Legislative Assembly for the ACT: 2017 Week 11 Hansard (Tuesday, 19 September 2017) . . Page.. 3917 ..
Through the change around us, we are committed to keeping the Canberra we love and to making it better. The enduring community of Ainslie School is a perfect example of how a city has grown and changed for the better, while remaining uniquely Canberran. I look forward to seeing as much as I can of what the next 90 years will bring for Ainslie School and how it will continue to foster its students and families into the next generations of Canberrans.
Alzheimer’s ACT memory walk
MS LEE (Kurrajong) (4.15): The theme was “You are not alone”, and that was certainly the case on Sunday morning. Anyone who was near Lennox Gardens would have seen a sea of yellow shirts as hundreds of Canberrans walked, jogged and ran to raise awareness and funds for Alzheimer’s ACT on their fifth annual memory walk and jog.
Over 413,000 people live with dementia in Australia, and it is estimated that over 5,000 people live with dementia in the ACT. There is a misconception that dementia only affects the elderly, and whilst it is true that it is more common amongst our older Australians, younger onset dementia is a condition that is not talked about much.
We have already seen great examples of the community coming together to raise awareness about and to support Canberrans living with dementia. I commend the Majura men’s shed in partnering with Alzheimer’s ACT to give older men living with dementia the support and resources to be able to engage with other men, to talk shoulder to shoulder, to create trinkets for their grandchildren and to have a chance to get back to the basics of using their hands to create something special.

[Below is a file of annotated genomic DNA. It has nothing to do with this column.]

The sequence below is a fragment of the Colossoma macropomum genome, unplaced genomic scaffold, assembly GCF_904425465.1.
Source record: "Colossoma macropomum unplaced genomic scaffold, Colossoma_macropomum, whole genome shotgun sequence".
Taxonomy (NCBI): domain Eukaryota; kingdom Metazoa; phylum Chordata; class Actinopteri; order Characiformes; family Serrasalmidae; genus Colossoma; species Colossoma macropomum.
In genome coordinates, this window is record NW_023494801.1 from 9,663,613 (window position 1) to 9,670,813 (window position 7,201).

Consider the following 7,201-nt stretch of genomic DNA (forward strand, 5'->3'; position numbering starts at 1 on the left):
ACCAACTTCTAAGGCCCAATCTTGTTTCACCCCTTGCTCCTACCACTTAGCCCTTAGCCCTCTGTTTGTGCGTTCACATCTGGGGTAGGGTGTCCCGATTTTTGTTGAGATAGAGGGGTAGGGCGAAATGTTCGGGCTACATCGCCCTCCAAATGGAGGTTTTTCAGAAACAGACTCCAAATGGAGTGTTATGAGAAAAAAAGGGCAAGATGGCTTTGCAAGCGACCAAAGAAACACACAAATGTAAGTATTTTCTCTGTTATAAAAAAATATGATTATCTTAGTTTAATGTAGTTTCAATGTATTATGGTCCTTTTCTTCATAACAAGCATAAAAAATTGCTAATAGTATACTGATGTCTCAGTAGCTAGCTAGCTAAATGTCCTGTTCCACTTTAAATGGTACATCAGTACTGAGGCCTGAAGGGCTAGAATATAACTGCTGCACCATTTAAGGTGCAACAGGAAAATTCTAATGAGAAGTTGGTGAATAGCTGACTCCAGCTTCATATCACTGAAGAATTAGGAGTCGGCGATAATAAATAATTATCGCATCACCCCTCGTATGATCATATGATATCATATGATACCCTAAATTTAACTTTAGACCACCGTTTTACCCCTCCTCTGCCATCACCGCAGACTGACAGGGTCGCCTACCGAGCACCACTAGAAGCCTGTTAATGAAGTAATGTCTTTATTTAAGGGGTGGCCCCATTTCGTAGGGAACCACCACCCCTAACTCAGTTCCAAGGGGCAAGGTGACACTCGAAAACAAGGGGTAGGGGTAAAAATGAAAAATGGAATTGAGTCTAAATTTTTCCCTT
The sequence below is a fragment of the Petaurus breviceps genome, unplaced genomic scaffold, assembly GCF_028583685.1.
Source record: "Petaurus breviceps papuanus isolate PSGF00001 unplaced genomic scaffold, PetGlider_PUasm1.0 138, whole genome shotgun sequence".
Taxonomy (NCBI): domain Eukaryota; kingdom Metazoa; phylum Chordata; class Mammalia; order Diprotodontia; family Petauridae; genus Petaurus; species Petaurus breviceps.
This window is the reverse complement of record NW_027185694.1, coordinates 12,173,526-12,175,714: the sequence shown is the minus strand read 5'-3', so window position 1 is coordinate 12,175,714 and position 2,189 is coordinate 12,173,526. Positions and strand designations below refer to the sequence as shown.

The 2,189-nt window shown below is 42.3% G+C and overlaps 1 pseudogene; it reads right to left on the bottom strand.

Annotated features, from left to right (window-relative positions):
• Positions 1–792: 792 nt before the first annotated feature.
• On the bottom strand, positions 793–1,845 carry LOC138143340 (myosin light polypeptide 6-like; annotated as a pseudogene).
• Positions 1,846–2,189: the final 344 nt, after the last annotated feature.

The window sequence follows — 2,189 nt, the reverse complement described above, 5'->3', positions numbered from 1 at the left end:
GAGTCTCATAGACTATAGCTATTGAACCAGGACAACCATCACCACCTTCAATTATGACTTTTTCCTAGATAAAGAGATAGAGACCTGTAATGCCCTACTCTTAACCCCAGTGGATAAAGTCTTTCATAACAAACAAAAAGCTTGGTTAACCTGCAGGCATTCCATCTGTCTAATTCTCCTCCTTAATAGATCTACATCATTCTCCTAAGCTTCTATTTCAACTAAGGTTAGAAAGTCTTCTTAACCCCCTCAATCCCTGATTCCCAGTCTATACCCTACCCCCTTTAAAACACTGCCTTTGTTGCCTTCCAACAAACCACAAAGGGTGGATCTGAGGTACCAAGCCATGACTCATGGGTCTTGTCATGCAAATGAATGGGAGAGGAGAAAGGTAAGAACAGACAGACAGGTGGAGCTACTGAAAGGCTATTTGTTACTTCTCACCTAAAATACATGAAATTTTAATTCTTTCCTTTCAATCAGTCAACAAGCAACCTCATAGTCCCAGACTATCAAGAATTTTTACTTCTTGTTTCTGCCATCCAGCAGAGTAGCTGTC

With national statistics showing an alarming upwards trend in the diagnosis of dementia, it is clear that, moving forward, dementia will impact every Australian family in some way. Yet a recent survey conducted by Alzheimer’s Australia, Dementia and the Impact of Social Stigma, reports that over 70 per cent of Australians admit they know very little about dementia, and almost half of the population do not realise that dementia is fatal or understand how to assist someone with dementia. The survey also found that people living with dementia and their carers overwhelmingly report feeling socially isolated and lonely.
It is for this reason that initiatives such as the memory walk and jog are so important. We have a responsibility to educate ourselves and our community as to the realities of dementia and how we can best support those affected. It is a way that we can show these Canberrans that, indeed, you are not alone.
Last week Minister Fitzharris, Minister Rattenbury and I joined Al the elephant, the memory walk and jog mascot, to drum up some excitement and support for the memory walk and jog. I acknowledge the enormous efforts of Rebecca Vassarotti, interim CEO, and Celia Vuckovic, events and fundraising officer, in pulling off a successful event.